Vision Impairment and Ocular Morbidity in a Refugee Population in Malawi

Dinesh Kaphle, Rajendra Gyawali, Himal Kandel

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    7 Citations (Scopus)

    Abstract

    Purpose To provide screening services and obtain information on the eye health status and distribution of visual impairments in a refugee population of the sole refugee camp in Malawi. Methods A general eye screening at Dzaleka refugee settlement camp was organized in November 2012. Final-year optometry students conducted detailed optometry examinations, including visual acuity (VA) assessment for near and distance, retinoscopy, and infjective refraction in cases with distance VA less than 6/12 or near VA less than N8, anterior and posterior segment evaluation. Their findings were then verified by an optometrist. The World Health Organization definition of vision impairment was followed, and the cause of vision impairment was determined at the end of each examination. Where possible, participants requiring refractive correction were provided spectacles free of cost. Results Of a total 635 participants examined, around one-half were male with 61% in the 16 to 49 years age group. The overall prevalence of presenting blindness, severe vision impairment, and vision impairment were 1.3% (95% confidence interval [95% CI], 0.5 to 2.4), 0.5% (95% CI, 0.0 to 1.1), and 3.6% (95% CI, 2.3 to 5.2), respectively. Overall vision impairment (VA <6/18) was present in 5.4% (95% CI, 3.6 to 7.1) of the participants. The principal causes of blindness, severe vision impairment, and vision impairment were cataracts, refractive errors, and corneal opacities, respectively; and more than 90% of the overall vision impairment was avoidable. Refractive errors and presbyopia were the most common morbidity, present in more than two-thirds of the participants examined. Only 5% of all the participants ever had a previous eye examination. Conclusions The prevalence and causes of blindness and vision impairment in a refugee population are comparable with those of the general population. Lack of basic eye care services in the health center for refugees is a major concern. The health care facility in the settlement camp needs to be upgraded to provide comprehensive eye care including refractive care services.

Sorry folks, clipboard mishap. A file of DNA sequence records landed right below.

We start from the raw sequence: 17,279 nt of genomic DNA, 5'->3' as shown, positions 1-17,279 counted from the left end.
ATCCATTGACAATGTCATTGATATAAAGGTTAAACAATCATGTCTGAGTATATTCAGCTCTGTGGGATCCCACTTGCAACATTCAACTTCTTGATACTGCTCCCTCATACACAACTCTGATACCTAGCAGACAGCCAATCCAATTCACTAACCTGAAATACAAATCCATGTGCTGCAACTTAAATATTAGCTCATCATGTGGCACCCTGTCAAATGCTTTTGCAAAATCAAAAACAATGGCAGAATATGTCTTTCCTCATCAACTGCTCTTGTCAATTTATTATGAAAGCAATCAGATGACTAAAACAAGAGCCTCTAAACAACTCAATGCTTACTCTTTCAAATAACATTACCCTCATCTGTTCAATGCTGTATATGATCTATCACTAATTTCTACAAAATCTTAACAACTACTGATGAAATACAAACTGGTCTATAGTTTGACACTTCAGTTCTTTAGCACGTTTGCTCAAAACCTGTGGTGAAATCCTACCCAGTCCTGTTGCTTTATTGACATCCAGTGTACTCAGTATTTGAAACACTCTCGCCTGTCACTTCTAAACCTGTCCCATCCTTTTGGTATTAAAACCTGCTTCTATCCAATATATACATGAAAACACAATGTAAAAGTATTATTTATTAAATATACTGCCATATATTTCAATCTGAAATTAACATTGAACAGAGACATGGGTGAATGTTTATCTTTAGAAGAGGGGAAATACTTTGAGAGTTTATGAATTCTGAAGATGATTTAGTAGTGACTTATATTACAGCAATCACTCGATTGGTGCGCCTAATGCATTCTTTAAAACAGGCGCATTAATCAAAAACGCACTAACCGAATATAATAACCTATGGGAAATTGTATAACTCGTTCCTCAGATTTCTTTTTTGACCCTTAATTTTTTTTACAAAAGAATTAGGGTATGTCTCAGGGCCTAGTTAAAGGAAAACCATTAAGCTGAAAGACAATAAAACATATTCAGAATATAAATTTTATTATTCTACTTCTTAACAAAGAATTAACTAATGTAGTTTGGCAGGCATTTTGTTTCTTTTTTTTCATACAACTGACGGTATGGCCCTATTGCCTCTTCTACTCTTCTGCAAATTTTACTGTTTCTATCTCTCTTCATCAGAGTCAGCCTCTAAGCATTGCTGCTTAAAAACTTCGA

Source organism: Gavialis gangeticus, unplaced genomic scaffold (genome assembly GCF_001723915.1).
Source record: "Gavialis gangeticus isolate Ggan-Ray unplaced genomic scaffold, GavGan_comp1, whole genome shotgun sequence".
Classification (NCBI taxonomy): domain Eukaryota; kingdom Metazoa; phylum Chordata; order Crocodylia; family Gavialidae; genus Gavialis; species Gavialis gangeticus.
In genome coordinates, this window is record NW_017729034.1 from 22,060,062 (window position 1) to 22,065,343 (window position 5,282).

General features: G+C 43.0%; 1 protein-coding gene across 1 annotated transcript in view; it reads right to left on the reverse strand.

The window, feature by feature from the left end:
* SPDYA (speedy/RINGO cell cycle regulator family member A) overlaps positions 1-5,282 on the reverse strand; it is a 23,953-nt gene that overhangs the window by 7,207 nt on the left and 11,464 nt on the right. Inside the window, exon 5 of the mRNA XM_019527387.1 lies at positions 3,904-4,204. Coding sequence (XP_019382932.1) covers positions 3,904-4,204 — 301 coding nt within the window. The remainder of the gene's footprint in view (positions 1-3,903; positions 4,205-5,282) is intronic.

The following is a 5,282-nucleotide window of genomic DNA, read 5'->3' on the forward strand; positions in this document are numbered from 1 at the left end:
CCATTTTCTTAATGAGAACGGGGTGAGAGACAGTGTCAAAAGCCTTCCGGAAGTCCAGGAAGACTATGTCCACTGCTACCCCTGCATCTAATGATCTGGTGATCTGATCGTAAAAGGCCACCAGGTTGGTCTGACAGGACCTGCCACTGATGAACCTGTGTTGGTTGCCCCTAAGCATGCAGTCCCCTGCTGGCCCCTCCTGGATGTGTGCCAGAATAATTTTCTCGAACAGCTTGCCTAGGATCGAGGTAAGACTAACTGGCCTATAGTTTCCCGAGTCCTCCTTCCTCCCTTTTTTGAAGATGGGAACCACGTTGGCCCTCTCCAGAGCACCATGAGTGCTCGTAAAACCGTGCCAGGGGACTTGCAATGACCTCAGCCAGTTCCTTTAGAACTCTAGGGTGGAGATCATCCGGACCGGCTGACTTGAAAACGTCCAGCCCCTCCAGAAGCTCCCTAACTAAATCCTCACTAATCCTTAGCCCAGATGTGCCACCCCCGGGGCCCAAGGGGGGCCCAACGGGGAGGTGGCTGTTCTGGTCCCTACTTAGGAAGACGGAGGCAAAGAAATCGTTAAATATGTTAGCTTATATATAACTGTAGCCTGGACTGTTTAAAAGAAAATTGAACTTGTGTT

Original languageEnglish
    Pages (from-to)188-193
    Number of pages6
    JournalOptometry and Vision Science
    Volume93
    Issue number2
    DOIs
    Publication statusPublished - 2016

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